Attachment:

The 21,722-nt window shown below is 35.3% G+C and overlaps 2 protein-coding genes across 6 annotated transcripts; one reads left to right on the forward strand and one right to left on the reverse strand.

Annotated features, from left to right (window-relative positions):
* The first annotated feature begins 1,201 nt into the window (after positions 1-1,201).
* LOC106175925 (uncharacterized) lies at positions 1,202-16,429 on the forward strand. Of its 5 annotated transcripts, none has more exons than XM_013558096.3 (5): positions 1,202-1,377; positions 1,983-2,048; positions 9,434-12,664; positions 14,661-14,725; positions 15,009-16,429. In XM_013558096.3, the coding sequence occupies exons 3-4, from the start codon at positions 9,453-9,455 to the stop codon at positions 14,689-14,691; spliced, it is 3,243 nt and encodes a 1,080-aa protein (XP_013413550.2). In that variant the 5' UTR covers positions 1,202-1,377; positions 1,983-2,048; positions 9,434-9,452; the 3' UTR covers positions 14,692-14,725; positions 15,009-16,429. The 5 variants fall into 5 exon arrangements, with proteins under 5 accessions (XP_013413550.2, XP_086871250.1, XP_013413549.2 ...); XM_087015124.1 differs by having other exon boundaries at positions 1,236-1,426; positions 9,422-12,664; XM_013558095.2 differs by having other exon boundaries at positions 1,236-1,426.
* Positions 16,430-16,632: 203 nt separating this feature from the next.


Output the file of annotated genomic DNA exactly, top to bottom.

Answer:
The 21,722-nt window shown below is 35.3% G+C and overlaps 2 protein-coding genes across 6 annotated transcripts; one reads left to right on the forward strand and one right to left on the reverse strand.

Annotated features, from left to right (window-relative positions):
* The first annotated feature begins 1,201 nt into the window (after positions 1-1,201).
* LOC106175925 (uncharacterized) lies at positions 1,202-16,429 on the forward strand. Of its 5 annotated transcripts, none has more exons than XM_013558096.3 (5): positions 1,202-1,377; positions 1,983-2,048; positions 9,434-12,664; positions 14,661-14,725; positions 15,009-16,429. In XM_013558096.3, the coding sequence occupies exons 3-4, from the start codon at positions 9,453-9,455 to the stop codon at positions 14,689-14,691; spliced, it is 3,243 nt and encodes a 1,080-aa protein (XP_013413550.2). In that variant the 5' UTR covers positions 1,202-1,377; positions 1,983-2,048; positions 9,434-9,452; the 3' UTR covers positions 14,692-14,725; positions 15,009-16,429. The 5 variants fall into 5 exon arrangements, with proteins under 5 accessions (XP_013413550.2, XP_086871250.1, XP_013413549.2 ...); XM_087015124.1 differs by having other exon boundaries at positions 1,236-1,426; positions 9,422-12,664; XM_013558095.2 differs by having other exon boundaries at positions 1,236-1,426.
* Positions 16,430-16,632: 203 nt separating this feature from the next.